Skin-friction coefficient

From Glossary of Meteorology

skin-friction coefficient

(Also called friction coefficient, drag coefficient.) A dimensionless drag coefficient expressing the proportionality between the frictional force per unit area, or the shearing stress τ0 exerted by the wind at the earth's surface, and the square of the surface wind speed M:
where CD is the skin-friction coefficient and ρ the air density.

The skin-friction coefficient is independent of wind speed except where the wind modifies the underlying surface, for example, a sheet of water or field of tall grass. It appears to be independent of thermal stability and, over a fully rough surface, of the wind speed at the reference level, but it does depend on the height of the reference level. Values derived for the atmosphere have almost the same magnitudes as those used in aerodynamics, ranging from about 0.005 over smooth water to 0.015 over grassland. Some writers define the skin-friction coefficient as twice the value given here.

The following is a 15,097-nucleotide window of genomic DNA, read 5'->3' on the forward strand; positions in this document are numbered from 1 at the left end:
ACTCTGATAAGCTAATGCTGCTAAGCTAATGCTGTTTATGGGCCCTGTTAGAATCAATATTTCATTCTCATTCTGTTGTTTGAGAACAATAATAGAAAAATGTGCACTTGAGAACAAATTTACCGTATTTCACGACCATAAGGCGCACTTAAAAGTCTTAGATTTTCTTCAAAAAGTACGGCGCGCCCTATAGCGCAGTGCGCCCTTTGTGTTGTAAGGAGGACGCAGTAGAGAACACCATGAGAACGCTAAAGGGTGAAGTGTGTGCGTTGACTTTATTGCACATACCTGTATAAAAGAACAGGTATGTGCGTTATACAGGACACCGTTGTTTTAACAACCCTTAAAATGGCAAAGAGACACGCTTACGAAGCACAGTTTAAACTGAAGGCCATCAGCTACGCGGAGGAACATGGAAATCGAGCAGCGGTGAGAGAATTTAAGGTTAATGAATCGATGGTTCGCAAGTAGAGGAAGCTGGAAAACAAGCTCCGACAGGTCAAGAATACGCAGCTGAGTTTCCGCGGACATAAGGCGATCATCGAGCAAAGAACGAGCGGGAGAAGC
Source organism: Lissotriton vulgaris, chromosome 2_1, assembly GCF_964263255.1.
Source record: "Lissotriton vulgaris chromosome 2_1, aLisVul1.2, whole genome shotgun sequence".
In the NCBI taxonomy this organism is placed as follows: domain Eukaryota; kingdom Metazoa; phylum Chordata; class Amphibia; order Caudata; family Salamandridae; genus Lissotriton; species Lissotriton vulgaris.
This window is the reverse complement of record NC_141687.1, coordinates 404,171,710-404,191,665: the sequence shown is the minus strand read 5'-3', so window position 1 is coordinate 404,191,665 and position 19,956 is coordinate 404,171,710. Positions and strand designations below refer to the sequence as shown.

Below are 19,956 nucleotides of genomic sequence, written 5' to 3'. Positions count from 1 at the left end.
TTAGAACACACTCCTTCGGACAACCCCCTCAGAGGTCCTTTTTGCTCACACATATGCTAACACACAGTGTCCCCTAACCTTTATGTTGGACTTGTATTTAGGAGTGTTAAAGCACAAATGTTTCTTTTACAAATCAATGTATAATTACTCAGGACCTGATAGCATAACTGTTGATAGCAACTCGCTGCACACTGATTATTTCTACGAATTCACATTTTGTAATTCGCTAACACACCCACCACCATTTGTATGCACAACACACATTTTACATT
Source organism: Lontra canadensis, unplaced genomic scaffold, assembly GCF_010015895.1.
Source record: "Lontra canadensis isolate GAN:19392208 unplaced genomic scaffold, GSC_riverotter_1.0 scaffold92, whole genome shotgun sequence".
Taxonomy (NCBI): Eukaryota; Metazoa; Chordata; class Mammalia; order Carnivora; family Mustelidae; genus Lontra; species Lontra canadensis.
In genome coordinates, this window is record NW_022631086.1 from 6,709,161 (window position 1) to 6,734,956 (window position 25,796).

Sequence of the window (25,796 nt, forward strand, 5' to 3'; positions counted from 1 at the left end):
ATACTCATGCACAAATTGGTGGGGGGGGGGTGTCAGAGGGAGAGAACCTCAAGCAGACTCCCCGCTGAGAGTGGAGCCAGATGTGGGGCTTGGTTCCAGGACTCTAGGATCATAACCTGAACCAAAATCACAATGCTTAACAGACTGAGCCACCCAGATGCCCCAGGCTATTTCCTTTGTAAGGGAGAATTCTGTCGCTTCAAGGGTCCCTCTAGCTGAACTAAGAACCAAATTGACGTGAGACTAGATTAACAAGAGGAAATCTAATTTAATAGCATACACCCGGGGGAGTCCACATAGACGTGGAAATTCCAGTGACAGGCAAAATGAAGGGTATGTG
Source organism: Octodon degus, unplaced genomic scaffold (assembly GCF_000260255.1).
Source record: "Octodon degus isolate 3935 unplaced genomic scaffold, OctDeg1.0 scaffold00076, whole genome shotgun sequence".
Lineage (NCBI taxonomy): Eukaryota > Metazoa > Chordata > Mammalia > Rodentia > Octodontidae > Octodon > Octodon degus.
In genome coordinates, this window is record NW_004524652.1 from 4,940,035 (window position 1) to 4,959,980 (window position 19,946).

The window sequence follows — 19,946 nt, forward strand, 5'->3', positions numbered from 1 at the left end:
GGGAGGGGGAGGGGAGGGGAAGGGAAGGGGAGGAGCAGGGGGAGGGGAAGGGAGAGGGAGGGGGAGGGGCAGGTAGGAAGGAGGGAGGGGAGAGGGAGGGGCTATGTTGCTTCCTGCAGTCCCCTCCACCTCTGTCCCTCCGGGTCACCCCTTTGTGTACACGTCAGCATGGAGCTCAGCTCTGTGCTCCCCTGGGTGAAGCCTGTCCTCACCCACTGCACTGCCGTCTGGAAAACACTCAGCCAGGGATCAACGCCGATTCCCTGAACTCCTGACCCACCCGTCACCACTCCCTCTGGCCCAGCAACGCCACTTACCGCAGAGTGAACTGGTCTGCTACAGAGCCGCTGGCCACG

See also drag;
compare form drag, wave drag.

Sutton, O. G. 1953. Micrometeorology. 255–264.